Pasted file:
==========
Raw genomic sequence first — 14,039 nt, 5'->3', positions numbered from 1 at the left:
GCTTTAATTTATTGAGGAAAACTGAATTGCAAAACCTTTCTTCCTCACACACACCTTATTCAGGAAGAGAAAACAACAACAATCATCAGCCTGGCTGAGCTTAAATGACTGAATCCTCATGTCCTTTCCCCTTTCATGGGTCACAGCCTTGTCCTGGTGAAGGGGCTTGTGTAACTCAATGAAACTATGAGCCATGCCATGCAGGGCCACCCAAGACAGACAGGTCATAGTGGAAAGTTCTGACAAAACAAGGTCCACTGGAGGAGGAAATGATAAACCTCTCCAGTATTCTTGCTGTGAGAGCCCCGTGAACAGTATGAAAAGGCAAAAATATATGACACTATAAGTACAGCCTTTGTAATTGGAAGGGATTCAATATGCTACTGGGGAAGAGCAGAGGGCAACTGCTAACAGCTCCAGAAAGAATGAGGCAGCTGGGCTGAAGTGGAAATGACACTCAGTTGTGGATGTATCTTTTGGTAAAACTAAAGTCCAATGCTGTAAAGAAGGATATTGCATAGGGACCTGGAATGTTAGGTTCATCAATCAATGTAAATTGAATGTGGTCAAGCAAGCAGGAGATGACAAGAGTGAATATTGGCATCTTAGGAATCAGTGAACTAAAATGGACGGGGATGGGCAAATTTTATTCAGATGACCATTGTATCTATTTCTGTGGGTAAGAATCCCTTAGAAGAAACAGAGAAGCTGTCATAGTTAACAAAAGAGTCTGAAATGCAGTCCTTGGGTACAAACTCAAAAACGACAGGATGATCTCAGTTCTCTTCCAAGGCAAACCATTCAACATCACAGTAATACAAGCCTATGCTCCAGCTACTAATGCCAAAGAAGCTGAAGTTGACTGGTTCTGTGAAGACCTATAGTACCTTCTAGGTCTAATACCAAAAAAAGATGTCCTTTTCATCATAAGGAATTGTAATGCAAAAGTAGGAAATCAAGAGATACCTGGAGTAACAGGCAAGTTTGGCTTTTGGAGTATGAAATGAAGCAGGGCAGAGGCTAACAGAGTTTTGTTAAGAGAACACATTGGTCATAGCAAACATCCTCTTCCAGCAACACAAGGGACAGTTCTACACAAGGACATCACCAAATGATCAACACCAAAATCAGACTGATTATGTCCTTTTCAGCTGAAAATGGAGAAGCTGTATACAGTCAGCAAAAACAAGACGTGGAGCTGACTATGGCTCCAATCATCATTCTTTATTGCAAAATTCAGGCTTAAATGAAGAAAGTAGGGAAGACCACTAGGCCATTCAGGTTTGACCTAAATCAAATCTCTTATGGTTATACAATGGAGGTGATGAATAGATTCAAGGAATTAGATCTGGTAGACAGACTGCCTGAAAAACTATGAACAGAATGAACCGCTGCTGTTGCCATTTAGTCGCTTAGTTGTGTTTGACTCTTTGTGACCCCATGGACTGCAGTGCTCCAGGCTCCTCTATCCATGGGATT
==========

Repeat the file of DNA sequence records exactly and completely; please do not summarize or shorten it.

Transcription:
Raw genomic sequence first — 14,039 nt, 5'->3', positions numbered from 1 at the left:
GCTTTAATTTATTGAGGAAAACTGAATTGCAAAACCTTTCTTCCTCACACACACCTTATTCAGGAAGAGAAAACAACAACAATCATCAGCCTGGCTGAGCTTAAATGACTGAATCCTCATGTCCTTTCCCCTTTCATGGGTCACAGCCTTGTCCTGGTGAAGGGGCTTGTGTAACTCAATGAAACTATGAGCCATGCCATGCAGGGCCACCCAAGACAGACAGGTCATAGTGGAAAGTTCTGACAAAACAAGGTCCACTGGAGGAGGAAATGATAAACCTCTCCAGTATTCTTGCTGTGAGAGCCCCGTGAACAGTATGAAAAGGCAAAAATATATGACACTATAAGTACAGCCTTTGTAATTGGAAGGGATTCAATATGCTACTGGGGAAGAGCAGAGGGCAACTGCTAACAGCTCCAGAAAGAATGAGGCAGCTGGGCTGAAGTGGAAATGACACTCAGTTGTGGATGTATCTTTTGGTAAAACTAAAGTCCAATGCTGTAAAGAAGGATATTGCATAGGGACCTGGAATGTTAGGTTCATCAATCAATGTAAATTGAATGTGGTCAAGCAAGCAGGAGATGACAAGAGTGAATATTGGCATCTTAGGAATCAGTGAACTAAAATGGACGGGGATGGGCAAATTTTATTCAGATGACCATTGTATCTATTTCTGTGGGTAAGAATCCCTTAGAAGAAACAGAGAAGCTGTCATAGTTAACAAAAGAGTCTGAAATGCAGTCCTTGGGTACAAACTCAAAAACGACAGGATGATCTCAGTTCTCTTCCAAGGCAAACCATTCAACATCACAGTAATACAAGCCTATGCTCCAGCTACTAATGCCAAAGAAGCTGAAGTTGACTGGTTCTGTGAAGACCTATAGTACCTTCTAGGTCTAATACCAAAAAAAGATGTCCTTTTCATCATAAGGAATTGTAATGCAAAAGTAGGAAATCAAGAGATACCTGGAGTAACAGGCAAGTTTGGCTTTTGGAGTATGAAATGAAGCAGGGCAGAGGCTAACAGAGTTTTGTTAAGAGAACACATTGGTCATAGCAAACATCCTCTTCCAGCAACACAAGGGACAGTTCTACACAAGGACATCACCAAATGATCAACACCAAAATCAGACTGATTATGTCCTTTTCAGCTGAAAATGGAGAAGCTGTATACAGTCAGCAAAAACAAGACGTGGAGCTGACTATGGCTCCAATCATCATTCTTTATTGCAAAATTCAGGCTTAAATGAAGAAAGTAGGGAAGACCACTAGGCCATTCAGGTTTGACCTAAATCAAATCTCTTATGGTTATACAATGGAGGTGATGAATAGATTCAAGGAATTAGATCTGGTAGACAGACTGCCTGAAAAACTATGAACAGAATGAACCGCTGCTGTTGCCATTTAGTCGCTTAGTTGTGTTTGACTCTTTGTGACCCCATGGACTGCAGTGCTCCAGGCTCCTCTATCCATGGGATT